Guest post by Martin Smith
More "Games of Chess in Art" in which the artist uses moves from real games as the raw material for their image.
Last time Frenchman Dominique Digeon rendered a Kasparov-Karpov duel as a floral fantasy. The first of this week's artists, German Ugo Dossi, has, rather unhelpfully for my purposes, given the game away with its details at the top his work. As soon as you read the title "Spassky vs Petrosjan Moskau 1969" you want to interpret it in chess terms. It is game 19 of their World Championship Match, in which Spassky took apart Petrosian's Sicilian in a mere 24 moves with an incisive King's side attack (note for artists who wish to do this sort of thing – choose short games).
No walk in the paradise garden this time. Vorsprung durch Technik; all straight lines, perfect curves, and simple colours on a neutral background. It's organised and correct, nothing is wayward or haphazard. It is a triumph of precision engineering in which the pieces zigzag (zigzug?!) to their allotted places along tracks that might be incised by a machine-tool; they haven't just wandered there by an accident of growth à la Digeon. To help his subsequent endeavours Dossi designed a spirograph-like device, the "sensograph", for creating progressing curvilinear patterns. As you play the Spassky game and compare it with the image, you see that Dossi has depicted the game with elegant clarity, leaving out the pieces and letting the moves paint the picture. It would look rather stylish inscribed on perspex gracing the atrium of a corporate HQ (as indeed do other works of his).
In the work he also alludes, in the lower half, to a musical analogy, which puts me in mind of a comment, in a Jeremy James/Ray Keene (or Bill Hartston) conversation on TV decades ago, likening the 6th game of the Fischer-Spassky 1972 match to a Mozart Symphony. So, a sound of music perhaps; but whatever Julie Andrews might claim, Dossi's "do re mi" coda is less exalted than full-on Mozart, and simply suggests the idea of a game played in perfect pitch. Either that or he has led us, cunningly, into Von ingenious Trapp.
Dossi is a well connected chess artist who has discussed with Vladimir Kramnik the nature of beauty in the game. Vlad invokes poetry as an appropriate metaphor as, in a different way, has Marcel Duchamp, to whom we shall return for a longer discussion of whereat lies beauty in chess. For the moment let's stay with Spassky's demolition job on Iron Tigran. A curious coincidence is that it has been the subject of another "Game of Chess in Art" work (of 1992) by Greek artist and chess historian Nicholas Sphicas.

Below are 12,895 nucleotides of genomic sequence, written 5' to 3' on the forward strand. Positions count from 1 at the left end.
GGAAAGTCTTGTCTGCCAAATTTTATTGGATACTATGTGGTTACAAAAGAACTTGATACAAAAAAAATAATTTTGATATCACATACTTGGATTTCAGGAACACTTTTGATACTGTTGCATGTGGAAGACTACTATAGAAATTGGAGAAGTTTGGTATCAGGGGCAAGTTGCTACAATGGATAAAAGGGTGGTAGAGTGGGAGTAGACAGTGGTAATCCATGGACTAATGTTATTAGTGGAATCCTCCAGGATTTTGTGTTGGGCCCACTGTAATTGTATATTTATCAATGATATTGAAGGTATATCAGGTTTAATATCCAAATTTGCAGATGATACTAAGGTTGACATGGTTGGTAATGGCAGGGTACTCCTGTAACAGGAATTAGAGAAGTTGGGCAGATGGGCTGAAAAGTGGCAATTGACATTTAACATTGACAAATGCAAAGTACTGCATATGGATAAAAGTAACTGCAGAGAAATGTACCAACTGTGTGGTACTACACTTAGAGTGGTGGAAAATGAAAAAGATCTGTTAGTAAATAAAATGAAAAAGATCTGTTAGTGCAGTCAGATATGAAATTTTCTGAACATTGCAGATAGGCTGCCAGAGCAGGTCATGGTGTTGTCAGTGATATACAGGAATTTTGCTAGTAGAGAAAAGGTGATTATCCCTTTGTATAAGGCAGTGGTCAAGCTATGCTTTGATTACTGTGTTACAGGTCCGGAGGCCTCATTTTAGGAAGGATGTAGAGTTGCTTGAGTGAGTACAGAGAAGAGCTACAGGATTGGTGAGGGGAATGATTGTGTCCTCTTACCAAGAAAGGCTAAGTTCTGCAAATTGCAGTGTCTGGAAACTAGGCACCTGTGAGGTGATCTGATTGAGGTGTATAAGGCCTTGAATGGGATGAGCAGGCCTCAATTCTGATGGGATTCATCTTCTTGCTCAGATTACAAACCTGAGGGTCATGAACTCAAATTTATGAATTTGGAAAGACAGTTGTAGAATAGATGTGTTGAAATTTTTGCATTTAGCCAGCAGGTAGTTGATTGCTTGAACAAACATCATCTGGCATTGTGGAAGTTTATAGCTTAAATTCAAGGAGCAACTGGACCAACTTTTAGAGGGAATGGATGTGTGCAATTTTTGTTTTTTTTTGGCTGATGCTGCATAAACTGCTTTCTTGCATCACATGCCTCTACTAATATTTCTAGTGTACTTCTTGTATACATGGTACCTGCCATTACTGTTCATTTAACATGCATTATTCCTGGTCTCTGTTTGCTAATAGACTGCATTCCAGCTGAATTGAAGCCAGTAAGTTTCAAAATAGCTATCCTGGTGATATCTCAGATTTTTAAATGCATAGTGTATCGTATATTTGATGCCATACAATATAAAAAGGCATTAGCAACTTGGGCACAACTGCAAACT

24. Ng5!! 1-0. From the game Spassky Petrossian
(World Championship Match) Moscou 1969 [game 19]
It's one of a series in which Sphicas depicts remarkable moves, each given their own context and signification. Here we have an undulating chess board upon which sits two lamps (the opponents?) exuding separate clouds of symbols that combine and resolve to reveal the pieces in their final relative positions. They are dominated by an XXL knight and accompanied by mysterious motifs reminiscent of, say, Juan Miró, a dyed-in -the-wool surrealist. You may find it odd, then, to see a depiction of a game of chess, the application of conscious intellectual engagement and rational endeavour, as the condensate of unconscious processes. It almost seems to suggest that Spassky and Petrosian had lost control and were having a fit of the vapours.
One commentary refers to the metaphysical (i.e. what does the answer "42" mean, actually?) bent of Sphicas's work. In these Games of Chess in Art we have seen French Decadence and German Thoroughness, so now we Rosbifs have a suggestion for a national stereotype for the Greeks: Philosophical. Well, I've read that the lamp in Ancient Greek art is associated with the philosopher Diogenes and symbolises his search for truth and virtue.
Perhaps that helps, though Plato, and the nature of knowledge, may be relevant, too. I mention him because he also provides a pretext to drop in a Streatham and Brixton reference. At some time he must have inspired the street planners of our borough.
More moves after a second adjournment.
The Chess-Theory Virtual Art Museum: Nicholas Sphicas Artwork
"In the work he also alludes, in the lower half, to a musical analogy, which puts me in mind of a comment, in a Jeremy James/Ray Keene (or Bill Hartston) conversation on TV decades ago, likening the 6th game of the Fischer-Spassky 1972 match to a Mozart Symphony"
That sounds like Raymondo to me ... from the 12 best games of chess or some such
Mozart's symphonies aren't generally considered his finest works, as it goes
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